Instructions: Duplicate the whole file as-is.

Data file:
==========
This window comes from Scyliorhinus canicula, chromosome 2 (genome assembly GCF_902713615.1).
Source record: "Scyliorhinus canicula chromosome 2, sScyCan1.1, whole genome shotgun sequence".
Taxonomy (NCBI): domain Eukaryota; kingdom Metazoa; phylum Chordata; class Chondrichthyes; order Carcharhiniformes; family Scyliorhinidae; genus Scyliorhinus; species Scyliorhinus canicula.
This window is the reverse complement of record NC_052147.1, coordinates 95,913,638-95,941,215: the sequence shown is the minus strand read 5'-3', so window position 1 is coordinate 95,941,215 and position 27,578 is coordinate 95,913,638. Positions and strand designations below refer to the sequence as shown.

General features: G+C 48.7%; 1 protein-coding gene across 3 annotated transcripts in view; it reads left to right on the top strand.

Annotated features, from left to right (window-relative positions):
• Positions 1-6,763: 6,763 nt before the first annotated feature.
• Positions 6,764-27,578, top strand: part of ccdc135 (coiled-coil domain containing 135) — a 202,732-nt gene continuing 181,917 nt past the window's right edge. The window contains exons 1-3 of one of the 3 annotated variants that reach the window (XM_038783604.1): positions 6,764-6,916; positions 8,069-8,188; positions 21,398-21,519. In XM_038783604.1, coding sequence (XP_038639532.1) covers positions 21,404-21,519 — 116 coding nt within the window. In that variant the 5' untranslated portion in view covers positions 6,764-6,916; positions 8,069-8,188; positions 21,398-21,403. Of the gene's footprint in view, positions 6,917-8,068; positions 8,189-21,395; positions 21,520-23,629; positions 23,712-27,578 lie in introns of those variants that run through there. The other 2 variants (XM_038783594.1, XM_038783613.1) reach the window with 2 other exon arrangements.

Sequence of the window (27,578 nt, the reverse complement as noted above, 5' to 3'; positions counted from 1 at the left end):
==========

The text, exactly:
This window comes from Scyliorhinus canicula, chromosome 2 (genome assembly GCF_902713615.1).
Source record: "Scyliorhinus canicula chromosome 2, sScyCan1.1, whole genome shotgun sequence".
Taxonomy (NCBI): domain Eukaryota; kingdom Metazoa; phylum Chordata; class Chondrichthyes; order Carcharhiniformes; family Scyliorhinidae; genus Scyliorhinus; species Scyliorhinus canicula.
This window is the reverse complement of record NC_052147.1, coordinates 95,913,638-95,941,215: the sequence shown is the minus strand read 5'-3', so window position 1 is coordinate 95,941,215 and position 27,578 is coordinate 95,913,638. Positions and strand designations below refer to the sequence as shown.

General features: G+C 48.7%; 1 protein-coding gene across 3 annotated transcripts in view; it reads left to right on the top strand.

Annotated features, from left to right (window-relative positions):
• Positions 1-6,763: 6,763 nt before the first annotated feature.
• Positions 6,764-27,578, top strand: part of ccdc135 (coiled-coil domain containing 135) — a 202,732-nt gene continuing 181,917 nt past the window's right edge. The window contains exons 1-3 of one of the 3 annotated variants that reach the window (XM_038783604.1): positions 6,764-6,916; positions 8,069-8,188; positions 21,398-21,519. In XM_038783604.1, coding sequence (XP_038639532.1) covers positions 21,404-21,519 — 116 coding nt within the window. In that variant the 5' untranslated portion in view covers positions 6,764-6,916; positions 8,069-8,188; positions 21,398-21,403. Of the gene's footprint in view, positions 6,917-8,068; positions 8,189-21,395; positions 21,520-23,629; positions 23,712-27,578 lie in introns of those variants that run through there. The other 2 variants (XM_038783594.1, XM_038783613.1) reach the window with 2 other exon arrangements.

Sequence of the window (27,578 nt, the reverse complement as noted above, 5' to 3'; positions counted from 1 at the left end):